Article authored by Ishvarya Sugunasekar, law student from Ramaiah College of Law
Every country requires law and order to maintain society in an organized and peaceful manner. The most important organization to fulfil a peaceful society is the criminal justice system. The constitution of India is superior to all other laws of the country. Any new law and the existing law must be in accordance with the constitution of India. One of the principles used to protect the citizens is the rule against “Double Jeopardy”. This principle protects the citizen from convicting more than once for the same offence. The principle is originally from the common law maxim “Nemo debet bis vexari pro uno et eadem causa” which means that no person shall be vexed twice for the same cause. The exact meaning of the term “double jeopardy” is twice in danger. The Code of Criminal Procedure, 1973 (CrPC) lays down the criminal justice system’s procedure. In section 300(1) a person either acquitted or convicted, once tried in a competent court is not liable to be tired again for the same offence.
The history of Double Jeopardy is as old as the criminal procedure is in itself. It is a very old legal concept. The concept was originated from the controversy between King Henry and Archbishop Thomas Becket back in 12 century. The act of the king, to punish the subject again under different court made St. Thomas contends against the king, that the repeated punishment for the same offence would violate the maxim nimo bis in idipsum. As the conclusion of the case, the principle was imbibed in English common law.
As the principal was present in English common law, it existed before the drafting of India’s Constitution. The concept was adopted and recognized in CrPC under section 300 and in Indian Penal Code s.71.
Double Jeopardy in Indian laws:
The concept of double jeopardy is a constitutional right, and similar concepts are imbibed in some of the statutes and enactments.
The Himachal Pradesh Panchayat raj act, 1994
Section 51 of chapter IV provides that, where a case is pending in any court against an accused person in respect of any offence or where an accused person had been tried for any offence, no gram panchayat shall take cognizance of any such offence, or on the same facts, or other offence, of which the accused might have been charged.
The Indian Penal Code, 1860
Section 71 deals with limits of punishment of offences made up of several offences, where anything which is an offence is made up of parts, any of which parts itself an offence, the offender shall not be punished with the punishment of more than one of such his offences, unless it is so expressly provided.
The code of Criminal Procedure, 1973
S.300(1) states as follows “A person who has once been tried by a Court of competent jurisdiction for an offence and convicted or acquitted of such offence shall, while such conviction or acquittal remains in force, not be liable to be tried again for the same offence, nor on the same facts for any other offence for which a different charge from the one made against him might have been made under sub-section (1) of section 221, or for which he might have been convicted under sub-section (2) thereof.”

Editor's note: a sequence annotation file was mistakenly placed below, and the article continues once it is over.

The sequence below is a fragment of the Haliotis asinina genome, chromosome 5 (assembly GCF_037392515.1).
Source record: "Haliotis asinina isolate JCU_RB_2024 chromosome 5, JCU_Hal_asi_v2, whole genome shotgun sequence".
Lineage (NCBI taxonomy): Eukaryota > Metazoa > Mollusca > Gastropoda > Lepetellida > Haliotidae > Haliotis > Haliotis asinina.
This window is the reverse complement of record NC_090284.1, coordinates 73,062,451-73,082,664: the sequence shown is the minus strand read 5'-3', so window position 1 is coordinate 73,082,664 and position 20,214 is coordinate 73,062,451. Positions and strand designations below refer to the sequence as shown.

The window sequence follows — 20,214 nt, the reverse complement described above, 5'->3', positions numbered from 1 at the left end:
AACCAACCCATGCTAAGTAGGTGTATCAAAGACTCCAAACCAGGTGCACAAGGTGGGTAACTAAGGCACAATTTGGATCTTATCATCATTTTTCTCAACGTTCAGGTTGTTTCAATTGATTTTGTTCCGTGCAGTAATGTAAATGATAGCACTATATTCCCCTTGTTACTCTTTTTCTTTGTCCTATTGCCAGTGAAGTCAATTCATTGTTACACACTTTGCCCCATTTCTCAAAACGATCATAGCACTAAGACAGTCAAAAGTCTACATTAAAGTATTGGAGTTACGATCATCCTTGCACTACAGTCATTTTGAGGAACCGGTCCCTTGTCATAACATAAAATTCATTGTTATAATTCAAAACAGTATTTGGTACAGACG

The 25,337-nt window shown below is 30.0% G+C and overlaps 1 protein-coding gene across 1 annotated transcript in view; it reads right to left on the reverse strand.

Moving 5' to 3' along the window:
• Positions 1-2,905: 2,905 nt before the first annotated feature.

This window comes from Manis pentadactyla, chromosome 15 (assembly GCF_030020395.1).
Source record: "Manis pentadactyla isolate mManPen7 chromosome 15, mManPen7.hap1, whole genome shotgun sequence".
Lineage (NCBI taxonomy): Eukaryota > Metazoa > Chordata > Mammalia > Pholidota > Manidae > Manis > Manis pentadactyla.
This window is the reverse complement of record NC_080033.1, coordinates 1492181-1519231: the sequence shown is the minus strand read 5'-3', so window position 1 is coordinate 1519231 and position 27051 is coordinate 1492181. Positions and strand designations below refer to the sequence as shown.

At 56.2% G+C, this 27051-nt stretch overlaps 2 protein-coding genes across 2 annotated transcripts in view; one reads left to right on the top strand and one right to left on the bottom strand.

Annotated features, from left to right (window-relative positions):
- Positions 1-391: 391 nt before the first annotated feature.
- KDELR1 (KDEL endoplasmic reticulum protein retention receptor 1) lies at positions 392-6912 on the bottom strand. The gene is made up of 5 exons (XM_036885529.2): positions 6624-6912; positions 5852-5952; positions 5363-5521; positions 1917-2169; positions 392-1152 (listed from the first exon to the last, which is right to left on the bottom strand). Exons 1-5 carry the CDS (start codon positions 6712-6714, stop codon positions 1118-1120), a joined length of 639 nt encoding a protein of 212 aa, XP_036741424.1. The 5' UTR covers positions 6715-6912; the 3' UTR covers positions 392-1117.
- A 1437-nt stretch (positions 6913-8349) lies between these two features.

Constitution of India
Art 20 protects offenders in a conviction for offences. Art 20(2) explains the rule against double jeopardy, which states that no person shall be prosecuted for the same offence more than once.
Provision of CrPC in accordance with Constitution of India:
The provision of CrPC is wider when compared to the Constitution of India. The Constitution of India provides that “no person shall be convicted more than once form the same offence”, but the framers’ actual object is not to prosecute the person twice for the same offence if he is convicted formerly. This principle of the rule against double jeopardy does not apply to the acquitted persons.
There are two plea maxims namely “autrefois acquit and autrefois convict, which means the plea used by the accused that he has been acquitted previously for the same offence in a competent jurisdiction and the plea-bargained by the accused that he has been convicted previously for the same offence in a competent jurisdiction respectively.
In India’s Constitution, the maxim autrefois convict is recognized, and autrefois acquit is not considered. But in The Code of Criminal Procedure, both autrefois acquit and autrefois convict are recognized. According to the basic law principle, a new charge sheet cannot be filed based on the same facts even if the person is not punished or charged for all offences done in the crime scene under section 300 of CrPC.
Application of double jeopardy:
In India’s constitution,, the protection for offenders under Art 20(2) is narrower than American laws. The protection is provided irrespective of convicted or acquired when tired for the same offence in American laws. But under Art 20, protection is provided only when the offender is punished. Autrefois convict is a fundamental right provided by the constitution of India.
Conditions required to plead under Art 20(2) are:
- He must be accused of an offence.
- The proceedings should have taken place in the court of competent jurisdiction.
- He should be convicted in earlier proceedings.
The conditions required to raise either of the pleas are:
- He should be previously convicted or acquitted.
- He must be convicted or acquitted in a court of competent jurisdiction.
- Second proceedings must be for the same offence.
If all the above conditions are satisfied, they can plead for the rule against double jeopardy. The Code of Criminal Procedure recognises both autrefois acquit and autrefois convict. Hence autrefois acquit is a statutory right. It is recognised in sec.300 of CrPC. Therefore such law should be practised, and accordingly, justice should be fundamentally given.